From Frances G. Burwell, U.S. News & World Report: European leaders have turned to economics as the basis of a renewed partnership with the United States— a choice that might seem futile given the state of the eurozone and the U.S. mountains of debt and deficit. Nevertheless, several European leaders—including German Chancellor Angela Merkel and U.K. Prime Minister David Cameron—have proposed creating a single transatlantic market by reducing barriers to trade and investment across the Atlantic. This idea makes a great deal of sense. The United States and Europe remain each other’s largest economic partner, with their daily trade of $3.6 billion, making this the largest commercial relationship in the world. The amount of investment currently held by the EU in the United States and vice versa totals about $3 trillion, contributing to the creation of 14 million jobs on both sides of the Atlantic. Perhaps most important in these trying economic times, removing at least most of the remaining barriers to trade across the Atlantic could lead to .3 to .7 percent growth in GDP per year; not a small number considering today’s anemic growth rates, and something that U.S. and European leaders—and their economically strained publics—would dearly appreciate.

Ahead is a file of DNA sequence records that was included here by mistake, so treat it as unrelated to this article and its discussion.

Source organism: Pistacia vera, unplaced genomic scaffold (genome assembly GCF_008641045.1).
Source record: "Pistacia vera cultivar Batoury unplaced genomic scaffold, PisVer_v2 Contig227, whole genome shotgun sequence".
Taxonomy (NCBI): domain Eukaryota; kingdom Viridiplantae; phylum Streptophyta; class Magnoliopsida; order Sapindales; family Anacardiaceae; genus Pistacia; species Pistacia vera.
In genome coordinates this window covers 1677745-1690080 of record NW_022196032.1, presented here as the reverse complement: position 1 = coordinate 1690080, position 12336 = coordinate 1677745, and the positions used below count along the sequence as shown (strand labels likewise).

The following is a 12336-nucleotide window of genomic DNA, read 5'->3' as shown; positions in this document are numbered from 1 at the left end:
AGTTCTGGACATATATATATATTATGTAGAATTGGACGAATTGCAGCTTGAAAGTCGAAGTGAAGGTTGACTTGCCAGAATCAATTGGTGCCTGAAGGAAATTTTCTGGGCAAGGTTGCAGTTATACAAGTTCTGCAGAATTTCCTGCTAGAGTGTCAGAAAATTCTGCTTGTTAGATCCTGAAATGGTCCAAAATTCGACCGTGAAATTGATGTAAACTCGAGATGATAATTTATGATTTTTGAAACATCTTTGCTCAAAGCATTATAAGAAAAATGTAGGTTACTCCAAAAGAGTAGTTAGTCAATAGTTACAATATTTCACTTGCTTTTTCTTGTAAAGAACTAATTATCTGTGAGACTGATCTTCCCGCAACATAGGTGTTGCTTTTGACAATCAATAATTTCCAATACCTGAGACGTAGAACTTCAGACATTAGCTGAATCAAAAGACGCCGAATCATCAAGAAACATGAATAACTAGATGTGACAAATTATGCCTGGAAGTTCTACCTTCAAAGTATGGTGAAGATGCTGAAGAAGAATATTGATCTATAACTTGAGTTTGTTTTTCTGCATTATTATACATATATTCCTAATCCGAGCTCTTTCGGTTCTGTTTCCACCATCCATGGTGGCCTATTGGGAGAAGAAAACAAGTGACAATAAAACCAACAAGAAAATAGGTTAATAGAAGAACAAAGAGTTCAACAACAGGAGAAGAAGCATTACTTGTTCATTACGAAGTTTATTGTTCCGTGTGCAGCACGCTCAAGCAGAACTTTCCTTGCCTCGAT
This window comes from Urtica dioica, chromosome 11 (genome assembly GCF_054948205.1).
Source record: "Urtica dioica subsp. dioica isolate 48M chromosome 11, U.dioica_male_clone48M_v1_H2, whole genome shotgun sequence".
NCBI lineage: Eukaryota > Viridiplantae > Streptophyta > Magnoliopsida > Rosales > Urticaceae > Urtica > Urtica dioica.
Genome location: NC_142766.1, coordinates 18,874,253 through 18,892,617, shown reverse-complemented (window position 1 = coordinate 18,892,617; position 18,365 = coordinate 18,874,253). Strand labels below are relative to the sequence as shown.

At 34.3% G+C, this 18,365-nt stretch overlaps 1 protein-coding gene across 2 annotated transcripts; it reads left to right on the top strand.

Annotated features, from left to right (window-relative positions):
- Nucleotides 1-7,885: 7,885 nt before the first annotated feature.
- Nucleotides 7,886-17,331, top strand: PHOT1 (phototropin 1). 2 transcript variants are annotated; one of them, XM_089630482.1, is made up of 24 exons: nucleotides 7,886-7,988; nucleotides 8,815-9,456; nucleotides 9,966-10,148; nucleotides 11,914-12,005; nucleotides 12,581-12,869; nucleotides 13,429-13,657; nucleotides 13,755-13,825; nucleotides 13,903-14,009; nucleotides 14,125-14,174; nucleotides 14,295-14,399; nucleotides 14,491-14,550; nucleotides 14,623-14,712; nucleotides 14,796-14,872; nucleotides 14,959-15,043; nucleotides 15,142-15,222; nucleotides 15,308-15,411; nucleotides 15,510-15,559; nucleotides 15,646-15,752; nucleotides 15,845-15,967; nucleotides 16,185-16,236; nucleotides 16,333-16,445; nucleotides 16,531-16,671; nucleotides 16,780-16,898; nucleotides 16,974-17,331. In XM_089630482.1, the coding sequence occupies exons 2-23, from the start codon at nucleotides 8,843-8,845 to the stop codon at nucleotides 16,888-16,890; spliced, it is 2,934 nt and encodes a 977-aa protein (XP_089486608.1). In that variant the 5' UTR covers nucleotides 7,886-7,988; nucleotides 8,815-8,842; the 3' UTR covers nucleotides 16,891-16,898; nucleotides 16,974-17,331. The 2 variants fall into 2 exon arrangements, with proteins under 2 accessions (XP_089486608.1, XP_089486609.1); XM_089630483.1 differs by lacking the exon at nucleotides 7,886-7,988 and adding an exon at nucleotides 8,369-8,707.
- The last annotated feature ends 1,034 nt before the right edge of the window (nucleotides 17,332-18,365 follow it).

Negotiating such a pact will not be easy. The details will be enormously complicated and some businesses must give up protections that they have long enjoyed. But such an agreement would reduce costs for most businesses and consumers in the huge transatlantic market. Cars made in the United States would be cheaper to export to Europe and vice versa. Consumers would pay for only one safety test on electrical goods because U.S. and European governments would recognize the validity of tests done by the other. Large transatlantic companies would no longer pay duties on goods shipped between U.S. and European facilities and so might have more funds available for investment. Unlike other U.S. trade pacts, our workers and firms would be competing with a region with labor and environmental standards that are at least the equal of our own, if not even tougher.
European leaders have called on President Obama to launch negotiations to reduce barriers to transatlantic trade and investment. Even as he gets on the plane to Asia, he should remember the strength of the United States-EU market, despite the eurozone crisis. His immediate priority in the second term must be the creation of economic growth and jobs. For this "Pacific president," creating a stronger economic partnership with Europe is the best way to build a stronger American economy.